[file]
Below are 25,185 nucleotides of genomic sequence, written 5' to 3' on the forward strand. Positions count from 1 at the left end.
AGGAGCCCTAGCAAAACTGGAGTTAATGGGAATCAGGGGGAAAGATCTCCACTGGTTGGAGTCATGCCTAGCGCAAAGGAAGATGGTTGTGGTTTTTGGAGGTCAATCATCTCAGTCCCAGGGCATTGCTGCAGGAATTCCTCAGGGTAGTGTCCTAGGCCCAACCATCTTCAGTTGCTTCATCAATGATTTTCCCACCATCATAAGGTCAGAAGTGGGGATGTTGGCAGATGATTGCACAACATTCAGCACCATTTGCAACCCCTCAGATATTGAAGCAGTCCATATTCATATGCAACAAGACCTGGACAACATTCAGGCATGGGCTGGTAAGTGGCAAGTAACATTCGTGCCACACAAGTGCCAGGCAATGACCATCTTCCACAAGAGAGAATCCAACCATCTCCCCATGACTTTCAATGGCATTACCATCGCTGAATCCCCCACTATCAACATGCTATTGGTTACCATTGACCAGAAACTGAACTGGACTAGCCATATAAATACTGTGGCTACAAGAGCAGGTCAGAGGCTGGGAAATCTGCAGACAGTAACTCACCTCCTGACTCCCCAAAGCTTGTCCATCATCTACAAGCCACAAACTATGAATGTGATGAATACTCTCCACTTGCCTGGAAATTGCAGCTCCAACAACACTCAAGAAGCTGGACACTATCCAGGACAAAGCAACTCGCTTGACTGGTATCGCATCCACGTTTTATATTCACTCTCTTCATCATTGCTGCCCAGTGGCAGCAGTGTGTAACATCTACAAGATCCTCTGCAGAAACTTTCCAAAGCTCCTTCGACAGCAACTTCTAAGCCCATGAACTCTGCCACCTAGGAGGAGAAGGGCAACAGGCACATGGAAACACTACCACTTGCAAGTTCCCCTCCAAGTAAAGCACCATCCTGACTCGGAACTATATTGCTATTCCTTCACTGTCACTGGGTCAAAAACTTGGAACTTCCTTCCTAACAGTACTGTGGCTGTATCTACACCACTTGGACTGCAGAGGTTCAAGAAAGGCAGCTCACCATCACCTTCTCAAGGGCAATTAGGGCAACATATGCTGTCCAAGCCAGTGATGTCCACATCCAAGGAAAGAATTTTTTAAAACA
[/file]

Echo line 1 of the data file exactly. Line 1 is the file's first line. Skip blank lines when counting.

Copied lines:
Below are 25,185 nucleotides of genomic sequence, written 5' to 3' on the forward strand. Positions count from 1 at the left end.